Large studies like the China Study (and numerous other studies, including the Oxford Study and repeated studies on Seventh-Day Adventists) have clearly shown health benefits from a vegetarian diet. As a whole, the research on diet and health shows better protection from disease when a vegetarian versus non-vegetarian diet is followed. We believe that the research lends support to any personal decision to follow a vegetarian diet and that a high-quality vegetarian diet can provide outstanding nourishment and health.
However, we still chose to include lean meat and poultry in the World's Healthiest Foods for three basic reasons: (1) these foods have research-tested health benefits, (2) they are a rich source of certain nutrients that are often found deficient in the average U.S. diet, and (3) some people really enjoy these foods and feel much better when they are included as part of their diet. We don't believe that lean meats and poultry are for everyone, or that they are a required in a diet. Nor do we think about them in the same way that we think about vegetables, fruits, legumes, whole grains, nuts, or seeds. But the potential benefits of lean meat and poultry in a healthy diet are many. Here are more details about those benefits and your best way of obtaining them.
Key Nutrients in Lean Meat
In the average U.S. diet, about one half of the zinc and about one-quarter of the iron come from meat, particularly beef. While you cannot rely on lean meats to meet all of your zinc and iron needs and still need to include other zinc- and iron-rich foods in your overall diet, lean meats can make a major contribution for both nutrients. Perhaps the most dramatic example of meat as a key nutrient source, however, is vitamin B12. The average U.S. diet only provides less than half of the DV for this nutrient, and lean beef can provide exactly half of the DV for vitamin B12 in one 4-ounce serving. Of course, there are other very good sources of vitamin B12 in the World's Healthiest Foods (like salmon), and good sources of zinc (like sesame seeds or pumpkin seeds) and iron (like lentils, or dark green leafy vegetables) as well.
Fortunately, research studies have shown that you can eat lean cuts of beef and still enjoy the full benefits of its zinc and iron and vitamin B12. If you enjoy beef and do well when it is included in your diet, these findings are important. They make it clear that you can enjoy these nutrient benefits of lean beef while simultaneously avoiding potentially unwanted levels of saturated fat and total fat in non-lean cuts.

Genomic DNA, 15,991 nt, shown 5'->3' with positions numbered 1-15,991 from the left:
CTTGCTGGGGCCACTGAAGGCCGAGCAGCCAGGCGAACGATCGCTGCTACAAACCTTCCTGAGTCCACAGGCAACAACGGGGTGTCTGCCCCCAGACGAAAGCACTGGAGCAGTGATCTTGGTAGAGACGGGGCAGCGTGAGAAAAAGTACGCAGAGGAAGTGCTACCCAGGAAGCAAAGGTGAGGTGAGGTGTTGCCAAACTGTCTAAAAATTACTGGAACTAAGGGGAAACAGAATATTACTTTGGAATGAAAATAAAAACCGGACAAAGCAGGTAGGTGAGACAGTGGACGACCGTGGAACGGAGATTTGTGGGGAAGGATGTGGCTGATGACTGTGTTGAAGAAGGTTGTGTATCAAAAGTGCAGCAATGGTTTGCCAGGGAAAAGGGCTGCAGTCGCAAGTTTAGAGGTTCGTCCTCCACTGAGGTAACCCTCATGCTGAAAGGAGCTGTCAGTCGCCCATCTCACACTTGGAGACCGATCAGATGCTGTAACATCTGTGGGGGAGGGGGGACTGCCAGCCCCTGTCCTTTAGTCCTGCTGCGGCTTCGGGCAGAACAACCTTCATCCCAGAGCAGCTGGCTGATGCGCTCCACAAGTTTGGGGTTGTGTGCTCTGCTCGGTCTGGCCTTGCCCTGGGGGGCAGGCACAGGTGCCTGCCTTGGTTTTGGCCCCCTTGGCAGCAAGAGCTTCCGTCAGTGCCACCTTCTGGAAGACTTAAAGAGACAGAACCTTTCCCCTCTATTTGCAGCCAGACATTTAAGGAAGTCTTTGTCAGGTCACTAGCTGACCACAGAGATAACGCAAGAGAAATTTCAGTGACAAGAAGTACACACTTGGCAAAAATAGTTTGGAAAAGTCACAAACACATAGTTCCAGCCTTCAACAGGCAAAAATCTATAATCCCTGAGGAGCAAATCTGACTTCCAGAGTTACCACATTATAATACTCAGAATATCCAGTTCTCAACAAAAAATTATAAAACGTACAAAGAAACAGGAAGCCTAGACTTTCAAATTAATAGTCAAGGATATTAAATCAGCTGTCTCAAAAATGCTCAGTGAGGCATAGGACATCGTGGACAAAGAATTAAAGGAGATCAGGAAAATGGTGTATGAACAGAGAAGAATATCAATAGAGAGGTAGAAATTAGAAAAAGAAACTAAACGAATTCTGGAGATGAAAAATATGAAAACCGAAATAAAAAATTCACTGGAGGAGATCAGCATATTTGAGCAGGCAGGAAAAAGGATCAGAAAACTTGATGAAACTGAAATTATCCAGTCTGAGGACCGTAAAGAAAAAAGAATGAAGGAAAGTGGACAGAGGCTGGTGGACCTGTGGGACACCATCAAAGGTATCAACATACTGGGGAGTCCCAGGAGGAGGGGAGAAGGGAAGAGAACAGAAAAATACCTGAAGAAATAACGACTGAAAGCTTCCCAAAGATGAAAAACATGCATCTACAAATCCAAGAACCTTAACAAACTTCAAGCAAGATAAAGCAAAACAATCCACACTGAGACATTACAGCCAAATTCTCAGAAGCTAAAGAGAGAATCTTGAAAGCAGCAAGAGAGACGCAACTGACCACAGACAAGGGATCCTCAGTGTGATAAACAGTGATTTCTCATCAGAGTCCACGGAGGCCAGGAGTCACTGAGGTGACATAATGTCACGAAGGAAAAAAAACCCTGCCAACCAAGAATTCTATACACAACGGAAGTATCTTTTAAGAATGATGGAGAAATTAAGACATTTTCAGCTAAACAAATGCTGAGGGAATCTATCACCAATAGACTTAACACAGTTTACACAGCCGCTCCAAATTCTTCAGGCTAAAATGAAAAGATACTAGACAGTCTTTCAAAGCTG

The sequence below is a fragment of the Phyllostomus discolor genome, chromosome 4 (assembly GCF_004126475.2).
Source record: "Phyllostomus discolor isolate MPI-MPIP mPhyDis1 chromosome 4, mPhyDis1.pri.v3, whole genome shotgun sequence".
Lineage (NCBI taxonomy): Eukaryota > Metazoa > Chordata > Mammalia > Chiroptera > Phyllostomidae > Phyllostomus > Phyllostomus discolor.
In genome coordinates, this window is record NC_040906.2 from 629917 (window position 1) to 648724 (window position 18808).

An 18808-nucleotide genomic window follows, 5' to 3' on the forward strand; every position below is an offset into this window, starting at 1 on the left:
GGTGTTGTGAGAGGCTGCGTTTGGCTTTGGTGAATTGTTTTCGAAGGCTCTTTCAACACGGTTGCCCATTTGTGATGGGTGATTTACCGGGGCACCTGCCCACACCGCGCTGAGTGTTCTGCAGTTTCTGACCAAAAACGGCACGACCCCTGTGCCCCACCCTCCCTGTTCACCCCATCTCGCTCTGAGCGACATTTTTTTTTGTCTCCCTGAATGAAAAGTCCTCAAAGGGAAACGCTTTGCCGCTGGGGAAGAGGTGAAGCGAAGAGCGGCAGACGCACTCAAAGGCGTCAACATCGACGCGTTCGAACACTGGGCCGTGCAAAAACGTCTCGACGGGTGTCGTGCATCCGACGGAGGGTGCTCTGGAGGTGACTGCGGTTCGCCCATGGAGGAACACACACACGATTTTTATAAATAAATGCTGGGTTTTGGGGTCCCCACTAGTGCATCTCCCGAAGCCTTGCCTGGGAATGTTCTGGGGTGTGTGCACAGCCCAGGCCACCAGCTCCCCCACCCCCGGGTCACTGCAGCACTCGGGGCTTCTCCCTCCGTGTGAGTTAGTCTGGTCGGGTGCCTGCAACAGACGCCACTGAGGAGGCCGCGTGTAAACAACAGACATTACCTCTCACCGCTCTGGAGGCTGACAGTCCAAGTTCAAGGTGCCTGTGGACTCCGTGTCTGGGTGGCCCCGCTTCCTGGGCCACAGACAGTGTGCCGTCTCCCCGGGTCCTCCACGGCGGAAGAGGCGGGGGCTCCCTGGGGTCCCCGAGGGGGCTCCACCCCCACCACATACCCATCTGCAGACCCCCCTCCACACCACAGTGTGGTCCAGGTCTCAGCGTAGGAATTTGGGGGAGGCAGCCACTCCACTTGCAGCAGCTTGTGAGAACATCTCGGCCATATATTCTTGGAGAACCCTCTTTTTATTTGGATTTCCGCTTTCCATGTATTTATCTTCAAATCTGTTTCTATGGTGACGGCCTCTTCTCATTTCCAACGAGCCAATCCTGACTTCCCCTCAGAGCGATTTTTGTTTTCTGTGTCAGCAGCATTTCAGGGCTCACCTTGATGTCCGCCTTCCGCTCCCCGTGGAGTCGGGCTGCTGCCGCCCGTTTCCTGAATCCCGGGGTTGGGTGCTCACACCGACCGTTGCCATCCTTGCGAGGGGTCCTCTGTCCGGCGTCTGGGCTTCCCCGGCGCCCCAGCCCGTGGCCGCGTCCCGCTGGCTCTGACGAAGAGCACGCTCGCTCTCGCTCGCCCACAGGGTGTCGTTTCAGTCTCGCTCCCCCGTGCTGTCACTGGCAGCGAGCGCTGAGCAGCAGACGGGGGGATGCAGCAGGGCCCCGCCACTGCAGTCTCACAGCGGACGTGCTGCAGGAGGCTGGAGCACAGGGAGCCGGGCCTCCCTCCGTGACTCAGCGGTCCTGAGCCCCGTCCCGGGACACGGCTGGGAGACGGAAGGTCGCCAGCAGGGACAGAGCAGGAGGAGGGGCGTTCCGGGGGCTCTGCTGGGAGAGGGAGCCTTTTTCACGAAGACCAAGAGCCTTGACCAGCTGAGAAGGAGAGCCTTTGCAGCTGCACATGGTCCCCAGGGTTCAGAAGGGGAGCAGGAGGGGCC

Health Research on Lean Meat
Unlike many former research studies on meat that did pay attention to the difference between high-fat and low-fat meats, recent studies have looked at these types of meat and come up with some often unexpected findings. For example, did you know that when a moderate amount of lean beef (5-6 ounces cooked) is substituted for foods like breads and pastas and rice in the diet, there's a slight decrease in the likelihood of inflammation and oxidative stress? Since unwanted inflammation and oxidative stress are risk factors for heart disease and type 2 diabetes, this research suggests that individuals who enjoy a moderate amount lean beef can do so without worrying it increasing their risk of these two potential health problems. Similarly, in recent research where two-thirds of all daily protein came from either lean beef, lean poultry, or lean fish, lean meats were found to help lower levels of total cholesterol and LDL cholesterol as effectively as lean fish. (The lean fish did provide one health benefit that the lean meats did not, however, and that was the increasing of HDL cholesterol.)
These lean meat studies stand in clear contrast to studies on meat in which fattier meats and processed meats are included. In those studies, the higher saturated fat content of fatty meats almost always shows a trend toward increased disease risk, especially coronary heart disease. The take-away message here seems especially clear: if you enjoy meats and decide to include them in your diet, stick with lean cuts only and keep the amounts to a moderate level.
If you're trying to decide between lean red meat (like beef round steak) and lean poultry (like skinned chicken breast), there's evidence that moderate amounts (6 ounces or less) of both can work equally well in lowering LDL cholesterol level (if your LDL cholesterol is too high). In addition, although the evidence is not as strong and involves some mixed findings in various studies, there may be a potential for lean meats to slightly raise your HDL cholesterol as well. i On balance, these findings are good news for anyone with cholesterol problems who would like a variety of meat options and still wants to follow a program like the National Cholesterol Education Program's Step 1 Diet.
If you enjoy meat and feel better when meat is part of your diet, lean meats can make important nutrient contributions to your weekly diet. In addition, if kept to a moderate level of 5-6 ounces and woven into a healthy overall diet, lean meats can do a good job of keeping your heart disease and type 2 diabetes risk factors in check. The key here is lean! Fattier meats provide excess saturated fat and total fat and increase your disease risk factors. Stick with cuts of beef like top round, bottom round, or eye of round, and white meat poultry including skinned chicken breast. If you feel like you do better with no meat whatsoever in your diet, you can omit lean meats completely and still stay optimally healthy; just make sure that some of the key nutrients provided by lean meats-like protein, zinc, vitamin B12, and iron-are provided in ample amounts from the foods you choose.